The previous, student-centered VDOE 2021 Model Policies, adopted on March 4, 2021 during Gov. Ralph Northam's (D) administration considered the treatment of transgender students in public elementary and secondary schools "in accordance with evidence-based best practices." 

Reid said in her message, "We believe our current FCPS policies are consistent with federal and state anti-discrimination laws."

Fairfax County Public Schools has not changed its policy since the school board incorporated many elements of the VDOE 2021 policy to support transgender and binary students. The Fairfax County School Board did not heed VDOE’s 2022 Model Policies.

Reid added, "I want to be clear that FCPS remains committed to an inclusive and affirming learning environment for each and every student and staff member, including those who are transgender or gender expansive. Our schools will continue to be safe, welcoming, and respectful learning spaces."

Twelve anti-trans bills were defeated in the 2023 General Assembly, according to the ACLU of Virginia in "Virginia Department of Education Ignores Public Opposition and Greenlights Anti-LBGTQ Student Policies." Portions of the model policies attempt to do what the bills failed to do when they were defeated: "(1) Deny youth access to mental health services for fear of being forcibly outed; and (2) Deny them opportunities to participate in school athletics that align with their gender identity, which is in conflict with Virginia High School League policy and federal law."

Student Bas Rawat of Fairfax disagrees with the revised 2023 policy that emphasizes parents’ rights. A second-year George Mason student, Rawat, who uses they/he pronouns, said on July 24 that If he had to go to a school under the 2023 policies, his "overall mental health would've tanked." 

"I would've dreaded coming to school every day, knowing that school wasn't truly a safe space. … I never would have been able to come out. My parents didn't agree with my name change or pronouns at all. I would've had to go to school every day, deadnamed and misgendered constantly... The school could've told my parents, which would've gotten me in trouble," Rawat said.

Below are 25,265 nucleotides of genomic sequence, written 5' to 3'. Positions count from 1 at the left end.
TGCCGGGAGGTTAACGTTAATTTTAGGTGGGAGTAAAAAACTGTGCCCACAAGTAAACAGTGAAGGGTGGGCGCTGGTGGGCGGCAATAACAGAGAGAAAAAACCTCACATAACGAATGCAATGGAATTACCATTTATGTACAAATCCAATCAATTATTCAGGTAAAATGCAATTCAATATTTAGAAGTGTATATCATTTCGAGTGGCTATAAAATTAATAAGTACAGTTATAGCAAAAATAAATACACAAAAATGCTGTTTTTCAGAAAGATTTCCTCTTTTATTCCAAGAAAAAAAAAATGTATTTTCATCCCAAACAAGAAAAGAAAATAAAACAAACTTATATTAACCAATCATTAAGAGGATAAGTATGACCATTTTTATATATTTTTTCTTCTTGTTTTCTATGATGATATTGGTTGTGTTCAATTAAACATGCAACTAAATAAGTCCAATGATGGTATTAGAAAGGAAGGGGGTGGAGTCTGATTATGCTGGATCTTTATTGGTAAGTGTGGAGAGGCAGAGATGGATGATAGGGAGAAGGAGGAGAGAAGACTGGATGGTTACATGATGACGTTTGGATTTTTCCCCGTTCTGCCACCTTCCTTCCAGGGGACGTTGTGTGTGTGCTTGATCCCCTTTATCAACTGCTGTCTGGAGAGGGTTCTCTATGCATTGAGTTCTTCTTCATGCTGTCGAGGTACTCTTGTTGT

Retired FCPS teacher and advocate Robert Rigby said on Monday, July 24, "Youngkin’s ’Don’t be Trans’ policy makes being a parent or caregiver of LGBTQIA+ children really difficult in Virginia; it makes the lives of transgender students unlivable. Many families are preparing to leave Virginia before the new school year starts. Even students in school systems that don’t adopt the policy will be traumatized for decades."

The ACLU Virginia says the 2023 Model Policies: Prohibit school districts from safeguarding children from forced "outing" to their parents; Limit student access to gender-inclusive toilets; Erect barriers for trans and nonbinary pupils accessing counseling; Calling students by their affirming names and pronouns requires written parental consent; Allow teachers and staff,  depending on their beliefs, to ignore parents' written instructions and misname and misgender students in school; Create facilities and sports policies that bar students from accessing and participating in activities consistent with their gender identities.